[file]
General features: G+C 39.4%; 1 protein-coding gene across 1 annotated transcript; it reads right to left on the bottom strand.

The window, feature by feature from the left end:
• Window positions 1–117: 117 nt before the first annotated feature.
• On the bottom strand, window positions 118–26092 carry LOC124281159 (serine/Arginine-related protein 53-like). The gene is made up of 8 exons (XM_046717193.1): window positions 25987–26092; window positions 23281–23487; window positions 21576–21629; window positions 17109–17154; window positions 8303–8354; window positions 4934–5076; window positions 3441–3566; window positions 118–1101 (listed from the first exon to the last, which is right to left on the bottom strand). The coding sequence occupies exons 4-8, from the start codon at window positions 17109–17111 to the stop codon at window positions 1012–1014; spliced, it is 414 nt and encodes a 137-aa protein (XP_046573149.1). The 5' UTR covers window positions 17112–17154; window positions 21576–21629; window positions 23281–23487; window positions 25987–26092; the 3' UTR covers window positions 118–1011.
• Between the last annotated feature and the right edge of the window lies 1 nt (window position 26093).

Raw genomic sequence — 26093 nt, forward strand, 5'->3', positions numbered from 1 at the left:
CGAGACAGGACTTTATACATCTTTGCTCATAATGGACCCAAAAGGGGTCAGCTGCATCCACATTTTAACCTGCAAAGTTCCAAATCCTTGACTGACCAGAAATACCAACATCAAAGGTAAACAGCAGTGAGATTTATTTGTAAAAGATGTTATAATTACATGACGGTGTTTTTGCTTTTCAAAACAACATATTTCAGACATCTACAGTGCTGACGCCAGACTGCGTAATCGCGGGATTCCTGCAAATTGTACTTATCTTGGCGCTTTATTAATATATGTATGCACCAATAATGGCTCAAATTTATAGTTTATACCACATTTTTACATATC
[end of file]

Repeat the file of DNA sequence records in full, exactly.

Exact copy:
General features: G+C 39.4%; 1 protein-coding gene across 1 annotated transcript; it reads right to left on the bottom strand.

The window, feature by feature from the left end:
• Window positions 1–117: 117 nt before the first annotated feature.
• On the bottom strand, window positions 118–26092 carry LOC124281159 (serine/Arginine-related protein 53-like). The gene is made up of 8 exons (XM_046717193.1): window positions 25987–26092; window positions 23281–23487; window positions 21576–21629; window positions 17109–17154; window positions 8303–8354; window positions 4934–5076; window positions 3441–3566; window positions 118–1101 (listed from the first exon to the last, which is right to left on the bottom strand). The coding sequence occupies exons 4-8, from the start codon at window positions 17109–17111 to the stop codon at window positions 1012–1014; spliced, it is 414 nt and encodes a 137-aa protein (XP_046573149.1). The 5' UTR covers window positions 17112–17154; window positions 21576–21629; window positions 23281–23487; window positions 25987–26092; the 3' UTR covers window positions 118–1011.
• Between the last annotated feature and the right edge of the window lies 1 nt (window position 26093).

Raw genomic sequence — 26093 nt, forward strand, 5'->3', positions numbered from 1 at the left:
CGAGACAGGACTTTATACATCTTTGCTCATAATGGACCCAAAAGGGGTCAGCTGCATCCACATTTTAACCTGCAAAGTTCCAAATCCTTGACTGACCAGAAATACCAACATCAAAGGTAAACAGCAGTGAGATTTATTTGTAAAAGATGTTATAATTACATGACGGTGTTTTTGCTTTTCAAAACAACATATTTCAGACATCTACAGTGCTGACGCCAGACTGCGTAATCGCGGGATTCCTGCAAATTGTACTTATCTTGGCGCTTTATTAATATATGTATGCACCAATAATGGCTCAAATTTATAGTTTATACCACATTTTTACATATC